Monday, September 1, 2014

Movie Review - Marty

Here's a pretty good movie from long ago, 1955's "Marty" staring Ernest Borgnine.  We watched it last week on the Turner Classic Movie channel.

Marty is a 34-year-old bachelor, still living with his mother, who works at a butcher shop. His mother and pretty much every old Italian lady that comes into the shop are always on Marty to get married. But Marty knows he isn't much of a catch and is pretty much resigned to being what he is, a butcher. He has some hope of buying the shop from the owner and setting up in business for himself.

On Friday nights he sits around with his buddies at the local taproom, wondering what to do and how they are going to meet girls. One night, Marty and his best pal, Angie (Joe Mantell) go to the neighbor dance hall, hoping to get lucky. A complete stranger walks up to Marty and offers him $5 if he'll dance with the blind date he's trying to ditch. Marty refuses but watches as the guy convinces another guy to do it. But when the other guy meets the girl, he refuses to dance with her and pockets the $5 too. Marty sees that the girl is upset and goes over to her and asks her to dance,

Clara (Betty Blair) isn't the best looking girl in the place but she and Marty hit it off. They leave the hall, walk around, stop for coffee, and just talk and talk. Marty takes him back to his mother's house to get some cigarets and finds his mother out. They talk some more and Clara says she should be getting home. Marty tries to kiss her but she refuses. He's upset but she tells him she'd like to see him again and he takes her home.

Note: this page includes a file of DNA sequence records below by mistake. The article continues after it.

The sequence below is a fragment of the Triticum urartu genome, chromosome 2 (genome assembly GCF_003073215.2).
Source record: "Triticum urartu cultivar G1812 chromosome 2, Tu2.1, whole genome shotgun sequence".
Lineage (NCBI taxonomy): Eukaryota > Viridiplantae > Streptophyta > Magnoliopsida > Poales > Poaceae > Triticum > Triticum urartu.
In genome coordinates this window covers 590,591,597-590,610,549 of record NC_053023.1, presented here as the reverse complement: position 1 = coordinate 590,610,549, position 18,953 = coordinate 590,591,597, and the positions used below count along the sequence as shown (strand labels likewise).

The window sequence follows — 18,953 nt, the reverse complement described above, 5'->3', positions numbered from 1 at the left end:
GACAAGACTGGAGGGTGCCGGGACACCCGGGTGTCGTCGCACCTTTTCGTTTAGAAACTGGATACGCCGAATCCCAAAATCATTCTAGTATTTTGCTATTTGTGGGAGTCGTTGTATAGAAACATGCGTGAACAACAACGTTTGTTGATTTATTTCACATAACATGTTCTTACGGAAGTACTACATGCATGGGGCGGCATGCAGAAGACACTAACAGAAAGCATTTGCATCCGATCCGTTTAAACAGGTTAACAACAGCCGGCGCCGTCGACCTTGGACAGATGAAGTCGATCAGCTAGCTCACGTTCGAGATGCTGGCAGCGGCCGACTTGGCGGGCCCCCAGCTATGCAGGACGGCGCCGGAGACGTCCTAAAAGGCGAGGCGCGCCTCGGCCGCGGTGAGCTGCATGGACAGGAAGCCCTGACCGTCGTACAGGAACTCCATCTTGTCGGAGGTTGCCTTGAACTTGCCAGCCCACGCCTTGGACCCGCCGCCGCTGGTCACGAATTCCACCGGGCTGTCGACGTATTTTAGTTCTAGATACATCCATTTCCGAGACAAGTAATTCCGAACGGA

That's pretty much the plot. Borgnine and Blair are great. He talks and talks and just can't believe he's met a girl that will listen to him. Blair, mostly listens, but listens actively, smiling and asking him questions about himself. They have some real chemistry. There's some drama the next day, when Marty, under the influence of his Mother, his brother-in-law and his friends doesn't call her like he said he would. But he finally comes to his senses and calls.

The movie won a bunch of awards, including Oscars for Best picture, Best Actor (Borgnine), Best Director (Delbert Mann) and Best Screenplay (Paddy Chayefsky).

Nobody would make a movie like this today. It's a quite character study with good acting and really no action. No fist fly, no car chases, really no excitement except what is generated by Marty and Clara's relationship.

It was also interesting to watch from the perspective of nearly 60 years away. The movie was shot in black and white. It takes place in a world that sort of looks modern but the plot relies on the time it was made. How much different the story would have had to be if there were smartphones, FaceBook, and no dance halls to meet in.

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